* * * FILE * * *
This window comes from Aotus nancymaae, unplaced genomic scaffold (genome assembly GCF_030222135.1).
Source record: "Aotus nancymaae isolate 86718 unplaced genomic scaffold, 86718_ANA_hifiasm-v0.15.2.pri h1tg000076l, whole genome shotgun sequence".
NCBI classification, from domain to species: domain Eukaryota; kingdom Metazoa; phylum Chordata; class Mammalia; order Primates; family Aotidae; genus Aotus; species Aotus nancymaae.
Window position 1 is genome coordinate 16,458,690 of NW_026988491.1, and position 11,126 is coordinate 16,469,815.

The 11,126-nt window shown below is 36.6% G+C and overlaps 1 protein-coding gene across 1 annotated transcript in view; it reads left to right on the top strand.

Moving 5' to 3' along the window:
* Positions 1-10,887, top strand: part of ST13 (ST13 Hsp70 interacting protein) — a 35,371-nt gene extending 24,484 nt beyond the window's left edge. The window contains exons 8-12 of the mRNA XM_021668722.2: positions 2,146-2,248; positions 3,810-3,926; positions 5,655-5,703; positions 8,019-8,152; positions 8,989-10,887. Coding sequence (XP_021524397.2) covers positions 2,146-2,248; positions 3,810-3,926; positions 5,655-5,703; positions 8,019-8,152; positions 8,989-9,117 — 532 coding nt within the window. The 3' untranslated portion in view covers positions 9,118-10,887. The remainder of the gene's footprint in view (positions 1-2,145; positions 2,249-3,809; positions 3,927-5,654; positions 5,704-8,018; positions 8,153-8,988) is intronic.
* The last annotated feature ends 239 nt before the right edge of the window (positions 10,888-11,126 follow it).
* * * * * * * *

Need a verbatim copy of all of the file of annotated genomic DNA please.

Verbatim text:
This window comes from Aotus nancymaae, unplaced genomic scaffold (genome assembly GCF_030222135.1).
Source record: "Aotus nancymaae isolate 86718 unplaced genomic scaffold, 86718_ANA_hifiasm-v0.15.2.pri h1tg000076l, whole genome shotgun sequence".
NCBI classification, from domain to species: domain Eukaryota; kingdom Metazoa; phylum Chordata; class Mammalia; order Primates; family Aotidae; genus Aotus; species Aotus nancymaae.
Window position 1 is genome coordinate 16,458,690 of NW_026988491.1, and position 11,126 is coordinate 16,469,815.

The 11,126-nt window shown below is 36.6% G+C and overlaps 1 protein-coding gene across 1 annotated transcript in view; it reads left to right on the top strand.

Moving 5' to 3' along the window:
* Positions 1-10,887, top strand: part of ST13 (ST13 Hsp70 interacting protein) — a 35,371-nt gene extending 24,484 nt beyond the window's left edge. The window contains exons 8-12 of the mRNA XM_021668722.2: positions 2,146-2,248; positions 3,810-3,926; positions 5,655-5,703; positions 8,019-8,152; positions 8,989-10,887. Coding sequence (XP_021524397.2) covers positions 2,146-2,248; positions 3,810-3,926; positions 5,655-5,703; positions 8,019-8,152; positions 8,989-9,117 — 532 coding nt within the window. The 3' untranslated portion in view covers positions 9,118-10,887. The remainder of the gene's footprint in view (positions 1-2,145; positions 2,249-3,809; positions 3,927-5,654; positions 5,704-8,018; positions 8,153-8,988) is intronic.
* The last annotated feature ends 239 nt before the right edge of the window (positions 10,888-11,126 follow it).